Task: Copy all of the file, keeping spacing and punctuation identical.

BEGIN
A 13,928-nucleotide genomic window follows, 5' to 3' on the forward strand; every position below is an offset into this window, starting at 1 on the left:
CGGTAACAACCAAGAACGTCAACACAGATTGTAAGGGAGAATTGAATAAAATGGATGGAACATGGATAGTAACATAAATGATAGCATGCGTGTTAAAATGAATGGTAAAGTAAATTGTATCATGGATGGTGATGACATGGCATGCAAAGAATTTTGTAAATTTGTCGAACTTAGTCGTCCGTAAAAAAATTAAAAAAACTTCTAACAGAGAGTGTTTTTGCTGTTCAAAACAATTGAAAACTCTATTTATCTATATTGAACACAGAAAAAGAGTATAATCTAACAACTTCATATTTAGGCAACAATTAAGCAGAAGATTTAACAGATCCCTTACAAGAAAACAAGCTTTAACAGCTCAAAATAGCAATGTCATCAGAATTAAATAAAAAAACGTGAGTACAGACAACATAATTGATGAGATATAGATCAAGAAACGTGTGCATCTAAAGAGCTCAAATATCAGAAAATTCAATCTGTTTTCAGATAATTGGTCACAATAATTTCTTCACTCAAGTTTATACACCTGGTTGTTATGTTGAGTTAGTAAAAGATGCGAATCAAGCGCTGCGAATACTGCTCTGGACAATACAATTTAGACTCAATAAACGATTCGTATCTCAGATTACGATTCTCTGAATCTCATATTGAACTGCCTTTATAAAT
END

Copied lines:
A 13,928-nucleotide genomic window follows, 5' to 3' on the forward strand; every position below is an offset into this window, starting at 1 on the left:
CGGTAACAACCAAGAACGTCAACACAGATTGTAAGGGAGAATTGAATAAAATGGATGGAACATGGATAGTAACATAAATGATAGCATGCGTGTTAAAATGAATGGTAAAGTAAATTGTATCATGGATGGTGATGACATGGCATGCAAAGAATTTTGTAAATTTGTCGAACTTAGTCGTCCGTAAAAAAATTAAAAAAACTTCTAACAGAGAGTGTTTTTGCTGTTCAAAACAATTGAAAACTCTATTTATCTATATTGAACACAGAAAAAGAGTATAATCTAACAACTTCATATTTAGGCAACAATTAAGCAGAAGATTTAACAGATCCCTTACAAGAAAACAAGCTTTAACAGCTCAAAATAGCAATGTCATCAGAATTAAATAAAAAAACGTGAGTACAGACAACATAATTGATGAGATATAGATCAAGAAACGTGTGCATCTAAAGAGCTCAAATATCAGAAAATTCAATCTGTTTTCAGATAATTGGTCACAATAATTTCTTCACTCAAGTTTATACACCTGGTTGTTATGTTGAGTTAGTAAAAGATGCGAATCAAGCGCTGCGAATACTGCTCTGGACAATACAATTTAGACTCAATAAACGATTCGTATCTCAGATTACGATTCTCTGAATCTCATATTGAACTGCCTTTATAAAT